Our latest research reveals that the number of middle managers at Midlands councils (defined as those receiving £50,000 a year or more excluding pension contributions) has gone up - despite a public sector pay freeze and widespread redundancies amongst lower-paid staff.


Click here to read the report, including a full breakdown by local council


The key findings of this research are:




  • The estimated total bill for local authority staff in the Midlands on £50,000-plus remuneration packages was over £465 million in 2010-11

  • This is an increase of more than 14 per cent since 2009-10

  • The number of staff on £50,000-plus packages has increased by 759 in the last financial year – from 6,474 in 2009-10 to 7,265 in 2010-11. This is an increase of more than 12 per cent

  • Some of this increase can partly be explained by a rise in the number receiving significant redundancy payments. When stated redundancies are subtracted, the increase is still 8 per cent

  • Nottinghamshire County Council paid 679 staff £50,000 or more in 2010-11, an increase of 202 from 2009-10. This cost local taxpayers over £45 million, or £58 per head of local population

  • Warwickshire County Council and Worcestershire County Council cover very similar-sized populations, but Warwickshire had over 4 times as many staff on £50,000 or more than Worcestershire

  • Stoke-on-Trent City Council spent £99.41 per head of local population on employees on £50,000 or more, the highest in the Midlands

  • Nottinghamshire County Council and Derbyshire County Council also cover very similar-sized populations, but Nottinghamshire had nearly 5 times as many staff on £50,000 or more as Derbyshire

  • Birmingham City Council spent nearly than £37 million on employees who earn £50,000 or more in 2010-11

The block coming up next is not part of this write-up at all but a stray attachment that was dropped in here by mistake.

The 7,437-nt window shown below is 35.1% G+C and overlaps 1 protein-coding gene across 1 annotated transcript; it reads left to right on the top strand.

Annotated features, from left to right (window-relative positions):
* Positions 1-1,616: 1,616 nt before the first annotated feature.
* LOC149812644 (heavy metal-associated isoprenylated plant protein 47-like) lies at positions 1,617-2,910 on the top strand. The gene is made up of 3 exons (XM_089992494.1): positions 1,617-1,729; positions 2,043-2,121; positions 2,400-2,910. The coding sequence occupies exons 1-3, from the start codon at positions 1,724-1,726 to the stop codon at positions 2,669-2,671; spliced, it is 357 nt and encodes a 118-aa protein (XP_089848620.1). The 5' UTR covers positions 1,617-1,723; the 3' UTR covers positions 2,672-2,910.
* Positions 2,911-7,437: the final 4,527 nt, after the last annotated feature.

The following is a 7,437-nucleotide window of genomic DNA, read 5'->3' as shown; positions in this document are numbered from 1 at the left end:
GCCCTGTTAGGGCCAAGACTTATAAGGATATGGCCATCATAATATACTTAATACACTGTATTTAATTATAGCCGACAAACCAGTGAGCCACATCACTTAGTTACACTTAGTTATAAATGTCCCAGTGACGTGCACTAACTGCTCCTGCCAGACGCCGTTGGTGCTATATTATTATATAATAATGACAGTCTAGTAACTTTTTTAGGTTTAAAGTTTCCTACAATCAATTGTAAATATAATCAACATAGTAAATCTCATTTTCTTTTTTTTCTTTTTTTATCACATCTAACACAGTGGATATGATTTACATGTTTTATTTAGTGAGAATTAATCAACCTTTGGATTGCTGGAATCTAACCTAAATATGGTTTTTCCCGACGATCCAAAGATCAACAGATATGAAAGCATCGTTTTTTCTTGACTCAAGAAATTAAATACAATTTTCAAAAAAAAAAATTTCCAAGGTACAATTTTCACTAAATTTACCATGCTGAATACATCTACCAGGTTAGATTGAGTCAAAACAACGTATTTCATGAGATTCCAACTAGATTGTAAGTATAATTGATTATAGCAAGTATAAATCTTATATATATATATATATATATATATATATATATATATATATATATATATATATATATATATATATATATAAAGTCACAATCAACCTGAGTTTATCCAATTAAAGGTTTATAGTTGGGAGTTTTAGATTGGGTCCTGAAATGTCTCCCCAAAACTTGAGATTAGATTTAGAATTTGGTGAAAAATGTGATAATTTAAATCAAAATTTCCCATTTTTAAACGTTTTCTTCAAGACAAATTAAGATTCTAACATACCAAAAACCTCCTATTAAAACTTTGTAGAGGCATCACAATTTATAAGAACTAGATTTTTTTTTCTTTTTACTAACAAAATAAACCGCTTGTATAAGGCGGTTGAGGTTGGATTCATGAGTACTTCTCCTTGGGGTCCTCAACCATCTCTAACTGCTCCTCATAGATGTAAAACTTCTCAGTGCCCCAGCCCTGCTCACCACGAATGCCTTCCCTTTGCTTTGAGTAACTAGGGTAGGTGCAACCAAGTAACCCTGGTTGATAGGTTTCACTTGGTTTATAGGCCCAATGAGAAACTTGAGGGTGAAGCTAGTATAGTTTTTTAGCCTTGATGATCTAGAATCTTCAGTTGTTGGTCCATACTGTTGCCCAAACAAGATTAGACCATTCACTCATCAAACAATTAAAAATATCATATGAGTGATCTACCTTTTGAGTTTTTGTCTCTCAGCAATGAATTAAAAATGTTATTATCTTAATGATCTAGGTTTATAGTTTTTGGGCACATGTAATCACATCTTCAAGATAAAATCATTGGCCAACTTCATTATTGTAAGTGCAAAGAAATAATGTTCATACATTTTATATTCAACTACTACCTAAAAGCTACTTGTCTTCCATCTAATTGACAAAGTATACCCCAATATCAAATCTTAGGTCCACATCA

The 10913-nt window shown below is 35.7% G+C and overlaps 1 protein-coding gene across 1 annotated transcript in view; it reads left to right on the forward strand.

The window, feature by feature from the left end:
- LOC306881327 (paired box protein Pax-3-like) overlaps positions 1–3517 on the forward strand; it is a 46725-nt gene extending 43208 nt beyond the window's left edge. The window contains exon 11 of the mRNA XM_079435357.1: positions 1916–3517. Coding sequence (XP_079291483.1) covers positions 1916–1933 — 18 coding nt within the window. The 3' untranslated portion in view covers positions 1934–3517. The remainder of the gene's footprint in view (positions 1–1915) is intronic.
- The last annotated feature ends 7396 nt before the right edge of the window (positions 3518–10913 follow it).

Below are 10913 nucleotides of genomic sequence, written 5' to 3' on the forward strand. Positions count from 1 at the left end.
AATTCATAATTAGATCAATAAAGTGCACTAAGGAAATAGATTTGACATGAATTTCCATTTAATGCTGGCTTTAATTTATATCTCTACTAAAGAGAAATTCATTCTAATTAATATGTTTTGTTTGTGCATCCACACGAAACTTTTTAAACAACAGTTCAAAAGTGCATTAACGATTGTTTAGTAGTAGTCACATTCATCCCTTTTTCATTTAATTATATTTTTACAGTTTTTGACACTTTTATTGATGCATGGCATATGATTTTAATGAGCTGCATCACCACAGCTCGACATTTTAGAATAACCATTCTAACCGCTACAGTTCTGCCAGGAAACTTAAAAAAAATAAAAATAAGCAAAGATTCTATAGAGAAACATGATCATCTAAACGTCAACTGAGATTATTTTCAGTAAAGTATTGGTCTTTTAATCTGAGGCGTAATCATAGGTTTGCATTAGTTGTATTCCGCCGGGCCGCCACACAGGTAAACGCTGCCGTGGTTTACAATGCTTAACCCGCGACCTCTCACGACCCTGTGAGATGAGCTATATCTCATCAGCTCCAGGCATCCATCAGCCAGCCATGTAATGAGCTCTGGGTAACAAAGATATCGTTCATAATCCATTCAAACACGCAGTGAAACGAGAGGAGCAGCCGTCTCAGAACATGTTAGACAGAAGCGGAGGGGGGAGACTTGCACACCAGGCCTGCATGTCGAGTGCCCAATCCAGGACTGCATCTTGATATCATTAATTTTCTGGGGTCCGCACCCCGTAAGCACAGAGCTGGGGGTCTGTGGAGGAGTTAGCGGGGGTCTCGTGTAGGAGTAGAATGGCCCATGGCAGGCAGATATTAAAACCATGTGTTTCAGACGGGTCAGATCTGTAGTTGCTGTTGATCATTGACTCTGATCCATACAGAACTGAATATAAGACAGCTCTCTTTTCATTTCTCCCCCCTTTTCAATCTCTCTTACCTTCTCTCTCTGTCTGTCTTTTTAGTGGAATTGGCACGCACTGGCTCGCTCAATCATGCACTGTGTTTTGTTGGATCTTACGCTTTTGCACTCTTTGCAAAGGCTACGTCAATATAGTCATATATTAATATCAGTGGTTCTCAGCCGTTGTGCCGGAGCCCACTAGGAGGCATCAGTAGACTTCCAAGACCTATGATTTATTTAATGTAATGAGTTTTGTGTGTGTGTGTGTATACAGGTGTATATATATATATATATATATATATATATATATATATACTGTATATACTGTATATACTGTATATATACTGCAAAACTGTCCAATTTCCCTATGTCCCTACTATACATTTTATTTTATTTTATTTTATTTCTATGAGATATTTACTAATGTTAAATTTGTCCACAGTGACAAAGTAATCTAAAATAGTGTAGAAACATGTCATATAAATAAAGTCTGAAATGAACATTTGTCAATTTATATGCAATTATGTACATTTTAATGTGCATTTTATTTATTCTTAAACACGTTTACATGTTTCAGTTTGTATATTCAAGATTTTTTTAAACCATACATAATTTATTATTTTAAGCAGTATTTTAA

• Leicestershire County Council, which covers nearly 400,000 fewer residents than Birmingham, spent nearly £35 million

  • Shropshire Council increased the number of staff on £50,000-plus by 95 in the last financial year, and the cost rose from £11 million to nearly £18 million

  • Sandwell Council’s spend on staff on £50,000-plus rose from £6.7 million to £11.4 million in 2010-11

  • North East Derbyshire District Council more than doubled its spend on staff on £50,000-plus in 2010-11


 Click here to read the report, including a full breakdown by local council





Matthew Sinclair, Director of the TaxPayers' Alliance, said:


“It is disappointing to see so many middle managers at Midlands councils, particularly at a time when public sector pay is being restrained and low paid staff are being laid off. It’s not fair to demand that ordinary workers take a pay freeze or lose their jobs while more and more middle managers are enjoying generous remuneration. Councils need to cut back the bloated bureaucracies that have developed in town halls in recent years. Taxpayers in places like Stoke-on-Trent will be particularly disappointed that their local authority claims it has no alternative but to increase Council Tax but goes on to spend so much on employing so many high earners.”